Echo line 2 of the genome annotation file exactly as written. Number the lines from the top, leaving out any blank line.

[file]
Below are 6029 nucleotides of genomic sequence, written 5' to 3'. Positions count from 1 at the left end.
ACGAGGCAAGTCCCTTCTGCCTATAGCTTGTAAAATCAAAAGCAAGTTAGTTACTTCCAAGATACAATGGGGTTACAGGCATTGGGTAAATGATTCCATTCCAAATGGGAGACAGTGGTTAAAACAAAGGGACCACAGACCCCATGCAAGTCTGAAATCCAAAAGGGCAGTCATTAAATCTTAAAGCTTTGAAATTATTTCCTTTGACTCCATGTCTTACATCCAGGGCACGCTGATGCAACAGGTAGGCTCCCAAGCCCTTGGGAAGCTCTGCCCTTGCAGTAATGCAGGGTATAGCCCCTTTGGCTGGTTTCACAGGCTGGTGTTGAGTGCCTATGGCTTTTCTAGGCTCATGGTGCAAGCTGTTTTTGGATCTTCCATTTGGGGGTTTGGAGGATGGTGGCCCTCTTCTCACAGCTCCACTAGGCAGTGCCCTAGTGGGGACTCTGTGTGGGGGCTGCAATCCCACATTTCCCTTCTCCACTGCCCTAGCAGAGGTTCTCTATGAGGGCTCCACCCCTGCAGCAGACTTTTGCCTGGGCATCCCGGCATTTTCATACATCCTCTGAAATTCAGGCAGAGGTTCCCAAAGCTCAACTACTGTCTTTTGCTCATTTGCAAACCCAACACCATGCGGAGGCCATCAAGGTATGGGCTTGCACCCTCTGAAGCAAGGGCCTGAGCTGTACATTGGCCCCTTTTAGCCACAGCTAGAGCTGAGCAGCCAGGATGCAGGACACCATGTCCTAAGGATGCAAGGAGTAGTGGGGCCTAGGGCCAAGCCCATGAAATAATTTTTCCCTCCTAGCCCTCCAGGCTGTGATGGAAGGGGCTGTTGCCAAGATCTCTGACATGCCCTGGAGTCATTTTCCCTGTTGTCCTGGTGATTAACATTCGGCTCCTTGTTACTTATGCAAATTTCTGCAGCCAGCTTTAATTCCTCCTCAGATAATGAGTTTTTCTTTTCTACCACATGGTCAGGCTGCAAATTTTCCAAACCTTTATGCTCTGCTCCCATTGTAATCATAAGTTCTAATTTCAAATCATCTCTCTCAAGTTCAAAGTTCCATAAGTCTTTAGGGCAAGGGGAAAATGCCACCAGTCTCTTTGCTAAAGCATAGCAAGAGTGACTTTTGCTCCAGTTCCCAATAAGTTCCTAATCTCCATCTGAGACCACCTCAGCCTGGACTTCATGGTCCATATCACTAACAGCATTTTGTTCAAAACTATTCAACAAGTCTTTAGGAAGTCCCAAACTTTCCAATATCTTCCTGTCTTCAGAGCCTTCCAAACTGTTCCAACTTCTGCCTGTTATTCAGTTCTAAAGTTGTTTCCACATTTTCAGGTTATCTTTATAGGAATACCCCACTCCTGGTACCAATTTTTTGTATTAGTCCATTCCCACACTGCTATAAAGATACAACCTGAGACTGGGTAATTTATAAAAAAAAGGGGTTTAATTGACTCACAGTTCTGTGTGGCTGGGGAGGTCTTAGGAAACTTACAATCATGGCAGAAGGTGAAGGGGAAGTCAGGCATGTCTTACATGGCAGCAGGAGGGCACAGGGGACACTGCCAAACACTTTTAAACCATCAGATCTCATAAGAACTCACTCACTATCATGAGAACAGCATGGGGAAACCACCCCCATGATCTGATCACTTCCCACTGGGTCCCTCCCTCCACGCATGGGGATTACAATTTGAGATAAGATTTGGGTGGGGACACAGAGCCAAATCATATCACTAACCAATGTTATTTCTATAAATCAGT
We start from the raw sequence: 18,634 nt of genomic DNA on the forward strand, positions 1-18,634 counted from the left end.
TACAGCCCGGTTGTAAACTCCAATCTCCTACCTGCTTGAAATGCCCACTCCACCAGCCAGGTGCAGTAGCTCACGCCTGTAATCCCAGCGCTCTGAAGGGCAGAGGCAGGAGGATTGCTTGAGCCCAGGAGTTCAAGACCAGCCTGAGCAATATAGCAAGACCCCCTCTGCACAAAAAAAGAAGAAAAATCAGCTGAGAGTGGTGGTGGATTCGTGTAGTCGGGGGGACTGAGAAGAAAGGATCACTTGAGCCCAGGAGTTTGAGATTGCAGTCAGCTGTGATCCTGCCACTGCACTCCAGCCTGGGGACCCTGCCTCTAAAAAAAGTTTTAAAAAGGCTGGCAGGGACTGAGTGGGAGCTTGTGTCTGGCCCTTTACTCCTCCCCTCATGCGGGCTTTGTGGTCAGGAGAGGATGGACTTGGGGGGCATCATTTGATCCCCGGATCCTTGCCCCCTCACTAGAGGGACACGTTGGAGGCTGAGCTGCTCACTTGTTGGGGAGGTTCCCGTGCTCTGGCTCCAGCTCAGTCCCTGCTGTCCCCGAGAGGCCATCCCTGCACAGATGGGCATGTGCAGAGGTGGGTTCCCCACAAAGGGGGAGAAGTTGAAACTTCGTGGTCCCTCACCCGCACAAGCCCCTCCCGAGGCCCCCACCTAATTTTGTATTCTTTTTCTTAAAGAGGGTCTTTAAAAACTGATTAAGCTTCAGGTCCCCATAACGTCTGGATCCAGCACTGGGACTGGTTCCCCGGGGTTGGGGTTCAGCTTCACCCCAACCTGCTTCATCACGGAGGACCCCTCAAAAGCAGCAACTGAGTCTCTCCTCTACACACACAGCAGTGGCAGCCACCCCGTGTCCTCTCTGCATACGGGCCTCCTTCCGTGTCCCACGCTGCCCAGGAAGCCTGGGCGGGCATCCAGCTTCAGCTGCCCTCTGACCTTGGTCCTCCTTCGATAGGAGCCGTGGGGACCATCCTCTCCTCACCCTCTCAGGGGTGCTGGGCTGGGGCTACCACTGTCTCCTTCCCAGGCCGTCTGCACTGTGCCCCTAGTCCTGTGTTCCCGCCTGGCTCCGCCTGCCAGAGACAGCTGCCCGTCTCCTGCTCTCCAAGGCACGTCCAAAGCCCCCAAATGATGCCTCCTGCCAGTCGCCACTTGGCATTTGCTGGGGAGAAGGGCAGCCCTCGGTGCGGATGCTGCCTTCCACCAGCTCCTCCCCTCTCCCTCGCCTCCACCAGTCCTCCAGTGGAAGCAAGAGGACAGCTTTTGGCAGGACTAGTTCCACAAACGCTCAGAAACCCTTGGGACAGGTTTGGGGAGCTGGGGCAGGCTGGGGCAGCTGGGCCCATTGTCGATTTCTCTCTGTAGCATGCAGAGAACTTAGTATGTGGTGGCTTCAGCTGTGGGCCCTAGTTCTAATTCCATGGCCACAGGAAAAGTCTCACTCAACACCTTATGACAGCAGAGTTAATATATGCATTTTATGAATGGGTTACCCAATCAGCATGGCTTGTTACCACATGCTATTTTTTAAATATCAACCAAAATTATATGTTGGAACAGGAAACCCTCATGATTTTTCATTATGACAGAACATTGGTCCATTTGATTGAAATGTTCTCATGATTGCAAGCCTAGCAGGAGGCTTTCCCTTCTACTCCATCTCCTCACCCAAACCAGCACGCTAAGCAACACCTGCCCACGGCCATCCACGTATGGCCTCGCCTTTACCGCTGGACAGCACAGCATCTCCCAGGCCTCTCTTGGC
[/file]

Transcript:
ACGAGGCAAGTCCCTTCTGCCTATAGCTTGTAAAATCAAAAGCAAGTTAGTTACTTCCAAGATACAATGGGGTTACAGGCATTGGGTAAATGATTCCATTCCAAATGGGAGACAGTGGTTAAAACAAAGGGACCACAGACCCCATGCAAGTCTGAAATCCAAAAGGGCAGTCATTAAATCTTAAAGCTTTGAAATTATTTCCTTTGACTCCATGTCTTACATCCAGGGCACGCTGATGCAACAGGTAGGCTCCCAAGCCCTTGGGAAGCTCTGCCCTTGCAGTAATGCAGGGTATAGCCCCTTTGGCTGGTTTCACAGGCTGGTGTTGAGTGCCTATGGCTTTTCTAGGCTCATGGTGCAAGCTGTTTTTGGATCTTCCATTTGGGGGTTTGGAGGATGGTGGCCCTCTTCTCACAGCTCCACTAGGCAGTGCCCTAGTGGGGACTCTGTGTGGGGGCTGCAATCCCACATTTCCCTTCTCCACTGCCCTAGCAGAGGTTCTCTATGAGGGCTCCACCCCTGCAGCAGACTTTTGCCTGGGCATCCCGGCATTTTCATACATCCTCTGAAATTCAGGCAGAGGTTCCCAAAGCTCAACTACTGTCTTTTGCTCATTTGCAAACCCAACACCATGCGGAGGCCATCAAGGTATGGGCTTGCACCCTCTGAAGCAAGGGCCTGAGCTGTACATTGGCCCCTTTTAGCCACAGCTAGAGCTGAGCAGCCAGGATGCAGGACACCATGTCCTAAGGATGCAAGGAGTAGTGGGGCCTAGGGCCAAGCCCATGAAATAATTTTTCCCTCCTAGCCCTCCAGGCTGTGATGGAAGGGGCTGTTGCCAAGATCTCTGACATGCCCTGGAGTCATTTTCCCTGTTGTCCTGGTGATTAACATTCGGCTCCTTGTTACTTATGCAAATTTCTGCAGCCAGCTTTAATTCCTCCTCAGATAATGAGTTTTTCTTTTCTACCACATGGTCAGGCTGCAAATTTTCCAAACCTTTATGCTCTGCTCCCATTGTAATCATAAGTTCTAATTTCAAATCATCTCTCTCAAGTTCAAAGTTCCATAAGTCTTTAGGGCAAGGGGAAAATGCCACCAGTCTCTTTGCTAAAGCATAGCAAGAGTGACTTTTGCTCCAGTTCCCAATAAGTTCCTAATCTCCATCTGAGACCACCTCAGCCTGGACTTCATGGTCCATATCACTAACAGCATTTTGTTCAAAACTATTCAACAAGTCTTTAGGAAGTCCCAAACTTTCCAATATCTTCCTGTCTTCAGAGCCTTCCAAACTGTTCCAACTTCTGCCTGTTATTCAGTTCTAAAGTTGTTTCCACATTTTCAGGTTATCTTTATAGGAATACCCCACTCCTGGTACCAATTTTTTGTATTAGTCCATTCCCACACTGCTATAAAGATACAACCTGAGACTGGGTAATTTATAAAAAAAAGGGGTTTAATTGACTCACAGTTCTGTGTGGCTGGGGAGGTCTTAGGAAACTTACAATCATGGCAGAAGGTGAAGGGGAAGTCAGGCATGTCTTACATGGCAGCAGGAGGGCACAGGGGACACTGCCAAACACTTTTAAACCATCAGATCTCATAAGAACTCACTCACTATCATGAGAACAGCATGGGGAAACCACCCCCATGATCTGATCACTTCCCACTGGGTCCCTCCCTCCACGCATGGGGATTACAATTTGAGATAAGATTTGGGTGGGGACACAGAGCCAAATCATATCACTAACCAATGTTATTTCTATAAATCAGT